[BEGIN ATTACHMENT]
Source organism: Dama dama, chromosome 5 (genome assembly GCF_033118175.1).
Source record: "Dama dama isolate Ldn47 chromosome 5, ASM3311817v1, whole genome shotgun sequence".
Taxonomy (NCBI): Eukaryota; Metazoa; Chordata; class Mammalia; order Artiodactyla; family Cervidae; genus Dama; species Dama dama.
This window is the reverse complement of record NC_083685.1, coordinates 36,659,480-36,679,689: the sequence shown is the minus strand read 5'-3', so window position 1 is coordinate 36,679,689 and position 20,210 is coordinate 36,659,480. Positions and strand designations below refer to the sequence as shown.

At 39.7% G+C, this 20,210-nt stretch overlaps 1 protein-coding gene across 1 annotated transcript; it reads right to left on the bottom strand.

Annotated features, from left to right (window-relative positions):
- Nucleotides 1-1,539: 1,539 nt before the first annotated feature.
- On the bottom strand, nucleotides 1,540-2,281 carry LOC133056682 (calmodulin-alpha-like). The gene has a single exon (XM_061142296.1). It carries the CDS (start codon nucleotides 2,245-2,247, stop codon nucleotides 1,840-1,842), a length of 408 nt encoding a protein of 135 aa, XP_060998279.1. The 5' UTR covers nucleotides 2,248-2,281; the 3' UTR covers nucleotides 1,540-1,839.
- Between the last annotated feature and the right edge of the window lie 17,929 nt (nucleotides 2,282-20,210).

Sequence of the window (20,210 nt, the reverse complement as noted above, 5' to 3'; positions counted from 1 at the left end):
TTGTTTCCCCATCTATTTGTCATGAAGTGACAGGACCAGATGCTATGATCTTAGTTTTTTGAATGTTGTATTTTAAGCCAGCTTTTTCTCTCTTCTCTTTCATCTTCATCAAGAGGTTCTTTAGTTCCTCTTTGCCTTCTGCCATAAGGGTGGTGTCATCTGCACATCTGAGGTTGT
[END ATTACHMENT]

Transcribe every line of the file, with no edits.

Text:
Source organism: Dama dama, chromosome 5 (genome assembly GCF_033118175.1).
Source record: "Dama dama isolate Ldn47 chromosome 5, ASM3311817v1, whole genome shotgun sequence".
Taxonomy (NCBI): Eukaryota; Metazoa; Chordata; class Mammalia; order Artiodactyla; family Cervidae; genus Dama; species Dama dama.
This window is the reverse complement of record NC_083685.1, coordinates 36,659,480-36,679,689: the sequence shown is the minus strand read 5'-3', so window position 1 is coordinate 36,679,689 and position 20,210 is coordinate 36,659,480. Positions and strand designations below refer to the sequence as shown.

At 39.7% G+C, this 20,210-nt stretch overlaps 1 protein-coding gene across 1 annotated transcript; it reads right to left on the bottom strand.

Annotated features, from left to right (window-relative positions):
- Nucleotides 1-1,539: 1,539 nt before the first annotated feature.
- On the bottom strand, nucleotides 1,540-2,281 carry LOC133056682 (calmodulin-alpha-like). The gene has a single exon (XM_061142296.1). It carries the CDS (start codon nucleotides 2,245-2,247, stop codon nucleotides 1,840-1,842), a length of 408 nt encoding a protein of 135 aa, XP_060998279.1. The 5' UTR covers nucleotides 2,248-2,281; the 3' UTR covers nucleotides 1,540-1,839.
- Between the last annotated feature and the right edge of the window lie 17,929 nt (nucleotides 2,282-20,210).

Sequence of the window (20,210 nt, the reverse complement as noted above, 5' to 3'; positions counted from 1 at the left end):
TTGTTTCCCCATCTATTTGTCATGAAGTGACAGGACCAGATGCTATGATCTTAGTTTTTTGAATGTTGTATTTTAAGCCAGCTTTTTCTCTCTTCTCTTTCATCTTCATCAAGAGGTTCTTTAGTTCCTCTTTGCCTTCTGCCATAAGGGTGGTGTCATCTGCACATCTGAGGTTGT